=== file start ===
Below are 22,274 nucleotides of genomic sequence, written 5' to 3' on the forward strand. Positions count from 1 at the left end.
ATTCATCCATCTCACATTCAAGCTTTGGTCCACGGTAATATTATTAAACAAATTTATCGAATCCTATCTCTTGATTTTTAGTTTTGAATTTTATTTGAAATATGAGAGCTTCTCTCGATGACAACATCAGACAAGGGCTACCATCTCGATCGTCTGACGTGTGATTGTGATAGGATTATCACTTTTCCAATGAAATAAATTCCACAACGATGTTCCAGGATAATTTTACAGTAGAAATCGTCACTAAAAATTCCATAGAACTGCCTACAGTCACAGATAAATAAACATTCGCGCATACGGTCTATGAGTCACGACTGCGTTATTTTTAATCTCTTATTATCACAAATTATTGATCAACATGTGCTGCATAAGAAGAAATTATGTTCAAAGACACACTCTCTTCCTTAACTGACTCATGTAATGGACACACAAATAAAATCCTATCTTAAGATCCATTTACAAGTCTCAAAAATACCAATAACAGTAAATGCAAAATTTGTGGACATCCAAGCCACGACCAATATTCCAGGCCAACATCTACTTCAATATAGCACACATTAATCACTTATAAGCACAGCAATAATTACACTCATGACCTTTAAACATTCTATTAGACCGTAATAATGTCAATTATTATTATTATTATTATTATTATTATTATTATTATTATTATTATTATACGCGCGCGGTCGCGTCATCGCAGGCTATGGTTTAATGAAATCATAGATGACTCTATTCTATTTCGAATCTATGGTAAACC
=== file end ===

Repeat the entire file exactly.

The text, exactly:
Below are 22,274 nucleotides of genomic sequence, written 5' to 3' on the forward strand. Positions count from 1 at the left end.
ATTCATCCATCTCACATTCAAGCTTTGGTCCACGGTAATATTATTAAACAAATTTATCGAATCCTATCTCTTGATTTTTAGTTTTGAATTTTATTTGAAATATGAGAGCTTCTCTCGATGACAACATCAGACAAGGGCTACCATCTCGATCGTCTGACGTGTGATTGTGATAGGATTATCACTTTTCCAATGAAATAAATTCCACAACGATGTTCCAGGATAATTTTACAGTAGAAATCGTCACTAAAAATTCCATAGAACTGCCTACAGTCACAGATAAATAAACATTCGCGCATACGGTCTATGAGTCACGACTGCGTTATTTTTAATCTCTTATTATCACAAATTATTGATCAACATGTGCTGCATAAGAAGAAATTATGTTCAAAGACACACTCTCTTCCTTAACTGACTCATGTAATGGACACACAAATAAAATCCTATCTTAAGATCCATTTACAAGTCTCAAAAATACCAATAACAGTAAATGCAAAATTTGTGGACATCCAAGCCACGACCAATATTCCAGGCCAACATCTACTTCAATATAGCACACATTAATCACTTATAAGCACAGCAATAATTACACTCATGACCTTTAAACATTCTATTAGACCGTAATAATGTCAATTATTATTATTATTATTATTATTATTATTATTATTATTATTATTATTATACGCGCGCGGTCGCGTCATCGCAGGCTATGGTTTAATGAAATCATAGATGACTCTATTCTATTTCGAATCTATGGTAAACC